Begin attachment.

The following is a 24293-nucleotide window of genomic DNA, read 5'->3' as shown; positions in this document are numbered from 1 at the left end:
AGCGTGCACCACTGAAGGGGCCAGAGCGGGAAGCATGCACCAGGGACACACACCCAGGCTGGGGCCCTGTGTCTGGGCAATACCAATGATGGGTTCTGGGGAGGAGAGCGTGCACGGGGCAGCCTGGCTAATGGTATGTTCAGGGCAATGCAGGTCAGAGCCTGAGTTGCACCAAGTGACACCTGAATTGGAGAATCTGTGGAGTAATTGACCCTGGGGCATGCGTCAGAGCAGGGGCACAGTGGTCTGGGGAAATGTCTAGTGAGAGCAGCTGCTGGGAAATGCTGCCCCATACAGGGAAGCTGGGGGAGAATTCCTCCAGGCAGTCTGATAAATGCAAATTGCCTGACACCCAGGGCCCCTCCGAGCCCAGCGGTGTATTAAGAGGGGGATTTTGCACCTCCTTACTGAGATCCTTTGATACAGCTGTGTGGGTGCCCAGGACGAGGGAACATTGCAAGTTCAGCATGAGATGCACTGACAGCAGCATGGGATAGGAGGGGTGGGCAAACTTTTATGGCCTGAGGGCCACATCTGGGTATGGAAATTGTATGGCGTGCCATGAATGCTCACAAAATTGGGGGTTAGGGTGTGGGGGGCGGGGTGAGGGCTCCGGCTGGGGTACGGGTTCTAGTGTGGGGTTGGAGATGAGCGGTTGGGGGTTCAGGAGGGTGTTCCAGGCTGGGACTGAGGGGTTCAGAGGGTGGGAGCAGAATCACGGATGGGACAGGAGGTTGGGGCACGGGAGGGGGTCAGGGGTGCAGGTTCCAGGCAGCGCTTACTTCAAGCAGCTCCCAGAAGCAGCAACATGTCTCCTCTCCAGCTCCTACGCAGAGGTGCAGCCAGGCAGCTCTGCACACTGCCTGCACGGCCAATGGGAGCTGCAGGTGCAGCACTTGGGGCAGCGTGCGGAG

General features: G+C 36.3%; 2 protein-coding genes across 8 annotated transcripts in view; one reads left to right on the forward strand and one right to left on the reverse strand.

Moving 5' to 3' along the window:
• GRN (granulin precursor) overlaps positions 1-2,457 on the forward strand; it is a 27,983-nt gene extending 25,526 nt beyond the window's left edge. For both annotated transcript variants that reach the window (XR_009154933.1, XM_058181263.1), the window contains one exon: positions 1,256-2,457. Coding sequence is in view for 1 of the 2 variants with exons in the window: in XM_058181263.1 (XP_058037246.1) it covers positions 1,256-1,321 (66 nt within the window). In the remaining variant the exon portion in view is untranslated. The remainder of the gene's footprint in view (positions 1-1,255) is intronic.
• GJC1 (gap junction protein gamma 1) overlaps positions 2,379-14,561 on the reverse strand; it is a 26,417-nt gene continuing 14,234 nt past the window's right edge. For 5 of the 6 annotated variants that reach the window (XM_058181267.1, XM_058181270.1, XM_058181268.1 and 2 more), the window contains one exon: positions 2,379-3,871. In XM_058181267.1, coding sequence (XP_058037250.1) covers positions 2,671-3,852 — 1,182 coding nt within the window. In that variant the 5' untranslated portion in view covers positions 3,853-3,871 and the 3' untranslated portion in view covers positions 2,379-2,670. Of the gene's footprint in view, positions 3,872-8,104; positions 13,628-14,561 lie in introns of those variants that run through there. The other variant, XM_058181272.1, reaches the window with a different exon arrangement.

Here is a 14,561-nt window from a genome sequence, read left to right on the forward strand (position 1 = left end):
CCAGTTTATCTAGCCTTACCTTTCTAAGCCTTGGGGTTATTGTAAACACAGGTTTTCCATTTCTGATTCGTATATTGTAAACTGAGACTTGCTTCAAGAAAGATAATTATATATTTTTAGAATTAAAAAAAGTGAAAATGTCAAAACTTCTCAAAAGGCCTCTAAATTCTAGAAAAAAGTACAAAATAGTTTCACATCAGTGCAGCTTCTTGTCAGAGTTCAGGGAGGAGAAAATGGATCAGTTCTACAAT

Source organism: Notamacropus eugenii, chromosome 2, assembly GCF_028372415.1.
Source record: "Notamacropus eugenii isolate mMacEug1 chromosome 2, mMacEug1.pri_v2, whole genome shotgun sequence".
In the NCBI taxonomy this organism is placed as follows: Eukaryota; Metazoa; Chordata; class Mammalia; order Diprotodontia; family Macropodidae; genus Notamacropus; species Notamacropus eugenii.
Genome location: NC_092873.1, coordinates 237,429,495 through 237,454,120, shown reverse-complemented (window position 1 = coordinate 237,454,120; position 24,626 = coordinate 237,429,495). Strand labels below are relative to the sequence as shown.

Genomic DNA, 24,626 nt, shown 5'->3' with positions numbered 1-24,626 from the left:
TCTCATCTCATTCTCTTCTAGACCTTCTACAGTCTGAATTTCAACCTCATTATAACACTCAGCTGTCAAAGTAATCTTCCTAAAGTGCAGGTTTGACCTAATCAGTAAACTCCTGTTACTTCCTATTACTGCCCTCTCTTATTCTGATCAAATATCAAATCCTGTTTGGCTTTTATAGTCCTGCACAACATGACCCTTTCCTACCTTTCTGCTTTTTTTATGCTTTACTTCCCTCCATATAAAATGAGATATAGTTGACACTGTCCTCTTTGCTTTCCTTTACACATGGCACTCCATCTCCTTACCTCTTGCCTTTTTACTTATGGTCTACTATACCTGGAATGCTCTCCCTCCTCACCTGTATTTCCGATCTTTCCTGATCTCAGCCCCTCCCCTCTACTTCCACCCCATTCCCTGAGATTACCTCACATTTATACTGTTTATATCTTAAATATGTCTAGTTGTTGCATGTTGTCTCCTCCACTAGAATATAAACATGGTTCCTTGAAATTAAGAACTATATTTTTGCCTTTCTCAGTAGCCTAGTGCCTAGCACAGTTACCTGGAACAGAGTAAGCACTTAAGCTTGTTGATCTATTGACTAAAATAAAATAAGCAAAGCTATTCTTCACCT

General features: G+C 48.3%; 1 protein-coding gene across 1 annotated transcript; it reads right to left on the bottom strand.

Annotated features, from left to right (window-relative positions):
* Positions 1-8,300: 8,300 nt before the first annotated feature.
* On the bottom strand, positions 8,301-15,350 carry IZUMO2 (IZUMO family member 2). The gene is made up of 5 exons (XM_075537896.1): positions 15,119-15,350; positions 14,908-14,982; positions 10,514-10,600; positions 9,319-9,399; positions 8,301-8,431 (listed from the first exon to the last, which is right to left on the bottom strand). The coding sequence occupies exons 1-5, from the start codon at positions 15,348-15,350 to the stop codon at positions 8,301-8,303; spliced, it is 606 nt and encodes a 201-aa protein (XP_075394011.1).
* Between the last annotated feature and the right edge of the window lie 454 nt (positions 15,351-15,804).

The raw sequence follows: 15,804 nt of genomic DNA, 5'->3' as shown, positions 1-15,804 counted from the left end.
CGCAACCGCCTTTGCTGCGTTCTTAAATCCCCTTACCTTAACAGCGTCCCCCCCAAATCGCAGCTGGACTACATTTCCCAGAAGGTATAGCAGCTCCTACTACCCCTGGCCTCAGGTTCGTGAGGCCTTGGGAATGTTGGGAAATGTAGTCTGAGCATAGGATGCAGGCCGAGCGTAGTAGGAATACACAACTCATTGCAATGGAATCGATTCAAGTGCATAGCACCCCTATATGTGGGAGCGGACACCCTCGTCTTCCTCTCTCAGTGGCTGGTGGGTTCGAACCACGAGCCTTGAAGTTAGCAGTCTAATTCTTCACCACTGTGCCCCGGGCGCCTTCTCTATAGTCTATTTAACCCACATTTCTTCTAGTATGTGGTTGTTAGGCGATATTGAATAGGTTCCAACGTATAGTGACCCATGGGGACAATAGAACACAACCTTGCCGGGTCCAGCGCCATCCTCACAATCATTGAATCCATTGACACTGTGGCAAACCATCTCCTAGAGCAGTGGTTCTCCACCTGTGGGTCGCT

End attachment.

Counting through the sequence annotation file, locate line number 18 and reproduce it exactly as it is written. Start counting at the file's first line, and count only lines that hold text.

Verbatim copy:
* On the bottom strand, positions 8,301-15,350 carry IZUMO2 (IZUMO family member 2). The gene is made up of 5 exons (XM_075537896.1): positions 15,119-15,350; positions 14,908-14,982; positions 10,514-10,600; positions 9,319-9,399; positions 8,301-8,431 (listed from the first exon to the last, which is right to left on the bottom strand). The coding sequence occupies exons 1-5, from the start codon at positions 15,348-15,350 to the stop codon at positions 8,301-8,303; spliced, it is 606 nt and encodes a 201-aa protein (XP_075394011.1).